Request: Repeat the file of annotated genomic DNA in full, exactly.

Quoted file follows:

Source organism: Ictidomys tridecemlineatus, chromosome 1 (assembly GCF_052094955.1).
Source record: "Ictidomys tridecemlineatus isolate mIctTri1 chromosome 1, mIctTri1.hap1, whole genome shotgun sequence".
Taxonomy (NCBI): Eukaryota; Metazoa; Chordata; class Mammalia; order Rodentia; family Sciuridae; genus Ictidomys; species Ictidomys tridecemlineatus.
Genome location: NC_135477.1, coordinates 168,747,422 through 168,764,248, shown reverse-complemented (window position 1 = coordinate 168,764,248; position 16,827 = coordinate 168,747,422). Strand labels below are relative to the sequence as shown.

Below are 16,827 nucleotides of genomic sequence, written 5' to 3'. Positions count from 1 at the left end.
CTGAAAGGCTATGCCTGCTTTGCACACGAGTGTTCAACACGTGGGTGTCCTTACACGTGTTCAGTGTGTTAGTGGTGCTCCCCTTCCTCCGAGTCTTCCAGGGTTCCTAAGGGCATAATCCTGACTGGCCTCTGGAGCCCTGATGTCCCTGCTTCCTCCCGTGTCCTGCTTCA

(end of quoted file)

Source organism: Ictidomys tridecemlineatus, chromosome 1 (assembly GCF_052094955.1).
Source record: "Ictidomys tridecemlineatus isolate mIctTri1 chromosome 1, mIctTri1.hap1, whole genome shotgun sequence".
Taxonomy (NCBI): Eukaryota; Metazoa; Chordata; class Mammalia; order Rodentia; family Sciuridae; genus Ictidomys; species Ictidomys tridecemlineatus.
Genome location: NC_135477.1, coordinates 168,747,422 through 168,764,248, shown reverse-complemented (window position 1 = coordinate 168,764,248; position 16,827 = coordinate 168,747,422). Strand labels below are relative to the sequence as shown.

Below are 16,827 nucleotides of genomic sequence, written 5' to 3'. Positions count from 1 at the left end.
CTGAAAGGCTATGCCTGCTTTGCACACGAGTGTTCAACACGTGGGTGTCCTTACACGTGTTCAGTGTGTTAGTGGTGCTCCCCTTCCTCCGAGTCTTCCAGGGTTCCTAAGGGCATAATCCTGACTGGCCTCTGGAGCCCTGATGTCCCTGCTTCCTCCCGTGTCCTGCTTCA